Home-spun lemonade has an undeniable edge in a cola-infested market, and all the business development it requires is to simply exist - in large quantities, at that. However, if lemonade is what your entire product line spans, then fiddling around with that slice of lemon is about the only innovation you can hammer into your offering.
and all its spin-offs, then, are mostly about a brand that just needs to keep making an appearance every year. It smacks of wasted potential - the team has a proven ability to tickle its audiences endlessly, but the target audience is still limited and there's a whole city out there that'd benefit from a product upgrade.
Gullu Dada Returns is another of those no-frills comedies imbibed with the Hyderabadi flavour, whose key source of humour is the local dialect. It revolves round a young resourceful man Aziz (Aziz Naser), who wants to have a lavish wedding reception but doesn't have enough money in his kitty.
His friends are too broke to lend him any money, so despite being the right-side-of-the-law kind of person, he is forced to borrow from the loan shark Gullu Dada (Adnan Sajid) - fully meaning to pay him back. Now Gullu Dada is a source of much terror for his borrowers. The rest of the story deals with Aziz's repayment blues.
Gullu Dada's antics - his attempts at romance, his extortion rounds, and his being outwitted by Aziz - are what lend this film the humour tag. Surprisingly, there's much less comedy in this one than you'd expect. Maybe because it's not too noisy - there is thankfully very little physical humour, no crude jokes, and a fair bit of situational and dialogue-oriented comedy.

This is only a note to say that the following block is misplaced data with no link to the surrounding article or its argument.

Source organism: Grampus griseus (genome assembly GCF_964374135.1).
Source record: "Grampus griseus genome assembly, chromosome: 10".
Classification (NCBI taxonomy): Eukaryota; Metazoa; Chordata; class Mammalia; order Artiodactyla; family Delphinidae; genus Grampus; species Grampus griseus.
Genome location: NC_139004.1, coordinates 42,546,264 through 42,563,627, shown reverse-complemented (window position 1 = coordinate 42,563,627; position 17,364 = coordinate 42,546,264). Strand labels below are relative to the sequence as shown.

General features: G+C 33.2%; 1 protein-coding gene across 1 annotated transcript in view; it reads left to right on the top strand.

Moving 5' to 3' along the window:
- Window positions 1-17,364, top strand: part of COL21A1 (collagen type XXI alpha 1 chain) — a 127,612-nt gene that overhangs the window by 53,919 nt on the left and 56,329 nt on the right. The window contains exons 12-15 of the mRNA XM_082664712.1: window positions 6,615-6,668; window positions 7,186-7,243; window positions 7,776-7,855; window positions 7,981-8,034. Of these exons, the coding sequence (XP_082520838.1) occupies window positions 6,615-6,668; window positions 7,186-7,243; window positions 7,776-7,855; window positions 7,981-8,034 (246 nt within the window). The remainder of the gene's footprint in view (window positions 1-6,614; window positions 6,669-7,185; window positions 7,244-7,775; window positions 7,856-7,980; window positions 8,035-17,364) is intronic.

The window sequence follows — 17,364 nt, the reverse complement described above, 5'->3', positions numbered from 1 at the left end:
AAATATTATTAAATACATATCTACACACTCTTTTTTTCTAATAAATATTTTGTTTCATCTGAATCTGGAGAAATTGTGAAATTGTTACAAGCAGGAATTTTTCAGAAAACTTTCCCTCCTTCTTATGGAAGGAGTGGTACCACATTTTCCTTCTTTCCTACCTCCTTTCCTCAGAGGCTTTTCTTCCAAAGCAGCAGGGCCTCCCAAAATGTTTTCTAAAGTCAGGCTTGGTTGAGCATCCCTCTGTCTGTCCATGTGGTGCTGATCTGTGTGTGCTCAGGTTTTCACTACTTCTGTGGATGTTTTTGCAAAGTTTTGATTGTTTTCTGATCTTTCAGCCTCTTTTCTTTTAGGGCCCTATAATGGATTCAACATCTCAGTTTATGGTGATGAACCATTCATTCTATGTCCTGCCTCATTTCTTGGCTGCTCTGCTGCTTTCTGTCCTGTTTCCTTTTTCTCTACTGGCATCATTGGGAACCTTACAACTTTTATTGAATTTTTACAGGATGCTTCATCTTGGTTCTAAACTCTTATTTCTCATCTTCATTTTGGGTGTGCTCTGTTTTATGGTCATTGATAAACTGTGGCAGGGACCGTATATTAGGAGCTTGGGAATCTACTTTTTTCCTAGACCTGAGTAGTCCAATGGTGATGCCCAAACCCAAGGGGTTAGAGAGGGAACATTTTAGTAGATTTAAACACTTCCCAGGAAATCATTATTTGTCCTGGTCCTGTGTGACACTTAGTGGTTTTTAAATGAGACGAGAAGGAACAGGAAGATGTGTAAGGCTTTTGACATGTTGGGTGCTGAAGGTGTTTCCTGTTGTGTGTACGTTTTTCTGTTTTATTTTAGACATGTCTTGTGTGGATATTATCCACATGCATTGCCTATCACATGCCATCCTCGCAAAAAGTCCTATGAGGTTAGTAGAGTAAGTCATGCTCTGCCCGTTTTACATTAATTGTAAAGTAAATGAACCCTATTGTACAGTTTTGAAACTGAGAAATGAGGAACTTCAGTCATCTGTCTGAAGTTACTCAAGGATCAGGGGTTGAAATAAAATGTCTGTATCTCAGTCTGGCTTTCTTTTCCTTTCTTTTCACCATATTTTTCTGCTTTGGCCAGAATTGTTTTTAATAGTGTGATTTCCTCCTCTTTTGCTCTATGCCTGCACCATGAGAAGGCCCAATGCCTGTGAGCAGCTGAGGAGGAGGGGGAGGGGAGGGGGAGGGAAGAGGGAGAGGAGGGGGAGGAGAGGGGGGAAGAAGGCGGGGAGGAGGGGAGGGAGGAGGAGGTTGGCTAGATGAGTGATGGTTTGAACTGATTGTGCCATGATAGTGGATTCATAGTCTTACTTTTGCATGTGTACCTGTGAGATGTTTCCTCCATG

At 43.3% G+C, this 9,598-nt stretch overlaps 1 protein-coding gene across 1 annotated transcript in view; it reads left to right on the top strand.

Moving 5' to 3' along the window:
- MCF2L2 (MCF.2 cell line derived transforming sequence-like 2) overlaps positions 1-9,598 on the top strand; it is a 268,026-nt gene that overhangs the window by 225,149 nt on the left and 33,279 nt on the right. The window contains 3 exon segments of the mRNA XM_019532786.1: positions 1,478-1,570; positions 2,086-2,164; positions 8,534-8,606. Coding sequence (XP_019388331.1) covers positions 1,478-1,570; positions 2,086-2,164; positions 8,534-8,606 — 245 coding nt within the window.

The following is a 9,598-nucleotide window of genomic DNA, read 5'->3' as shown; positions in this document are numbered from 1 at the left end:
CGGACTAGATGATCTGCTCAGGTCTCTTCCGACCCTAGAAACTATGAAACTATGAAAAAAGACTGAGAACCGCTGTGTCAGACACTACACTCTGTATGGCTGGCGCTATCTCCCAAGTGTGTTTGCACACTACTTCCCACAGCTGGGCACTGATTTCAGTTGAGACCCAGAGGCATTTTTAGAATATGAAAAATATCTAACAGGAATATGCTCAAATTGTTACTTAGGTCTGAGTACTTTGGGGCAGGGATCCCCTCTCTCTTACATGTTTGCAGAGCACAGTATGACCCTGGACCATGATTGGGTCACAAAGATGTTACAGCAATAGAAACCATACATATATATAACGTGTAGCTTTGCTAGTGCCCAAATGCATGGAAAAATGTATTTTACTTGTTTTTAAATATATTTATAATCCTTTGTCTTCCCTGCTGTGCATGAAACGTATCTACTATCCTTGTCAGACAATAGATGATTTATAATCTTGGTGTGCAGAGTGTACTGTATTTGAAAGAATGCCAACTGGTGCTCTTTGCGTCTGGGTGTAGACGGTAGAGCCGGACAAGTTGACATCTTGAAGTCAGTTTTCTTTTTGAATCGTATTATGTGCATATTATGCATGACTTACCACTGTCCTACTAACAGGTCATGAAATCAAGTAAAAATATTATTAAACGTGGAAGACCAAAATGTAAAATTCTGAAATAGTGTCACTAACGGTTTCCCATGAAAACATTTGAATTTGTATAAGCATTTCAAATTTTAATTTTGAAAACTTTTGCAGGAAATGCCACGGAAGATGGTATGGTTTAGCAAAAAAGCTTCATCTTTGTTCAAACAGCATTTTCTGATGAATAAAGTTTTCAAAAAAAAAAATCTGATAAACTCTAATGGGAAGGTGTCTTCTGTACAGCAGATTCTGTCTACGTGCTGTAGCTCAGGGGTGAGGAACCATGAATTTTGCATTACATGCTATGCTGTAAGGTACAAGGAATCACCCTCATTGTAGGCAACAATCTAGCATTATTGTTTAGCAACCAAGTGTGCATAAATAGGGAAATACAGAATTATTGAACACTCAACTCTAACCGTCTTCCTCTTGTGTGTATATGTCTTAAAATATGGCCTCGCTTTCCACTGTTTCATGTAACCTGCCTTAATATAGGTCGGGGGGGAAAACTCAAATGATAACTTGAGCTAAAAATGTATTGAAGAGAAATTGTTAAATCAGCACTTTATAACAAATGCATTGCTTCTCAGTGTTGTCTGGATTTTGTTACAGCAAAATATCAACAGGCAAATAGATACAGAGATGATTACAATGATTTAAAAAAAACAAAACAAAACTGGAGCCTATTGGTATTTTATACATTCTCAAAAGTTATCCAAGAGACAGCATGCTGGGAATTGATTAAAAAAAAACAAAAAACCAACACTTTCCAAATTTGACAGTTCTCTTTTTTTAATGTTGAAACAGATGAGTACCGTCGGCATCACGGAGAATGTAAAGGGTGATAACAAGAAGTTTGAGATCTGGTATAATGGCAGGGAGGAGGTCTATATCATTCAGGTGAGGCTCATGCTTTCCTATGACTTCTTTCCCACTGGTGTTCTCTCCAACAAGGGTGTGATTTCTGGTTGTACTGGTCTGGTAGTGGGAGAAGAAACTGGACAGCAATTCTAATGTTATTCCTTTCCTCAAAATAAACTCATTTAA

However, how much you enjoy this flick depends on how much you live and love the Hyderabadi accent. The net result, for several, is a brief collection of mildly funny moments.
There's visible effort in weaving out an actual story instead, and make things more conventionally filmi - imagine a half-hour-long depiction of a traditional Muslim wedding, right from the engagement to the Walima.
Adnan Sajid dominating the script does well for the flick, since he puts in an energetic show. Aziz Naser has a mix of scenes that'll make him look good as an actor - including a heavy-duty emotional one. The rest of the cast is amateurish, however, especially the women. The real focus here is on the accent, though - needless to say, everyone gets that right.
The dull cinematography and the technical values keep the flick out of the reach of any new patrons - it's ultimately only those who've watched the crew's earlier work who'll end up watching it. The wedding sequence consists of interesting dholka he geet
but otherwise, the soundtrack has a number of '80s-'90s film songs accompanying the comedy on display.
In sum, Gullu Dada Returns is decent and light-hearted enough to cool off, but if you're unaccustomed to the franchise, there's not much you're missing.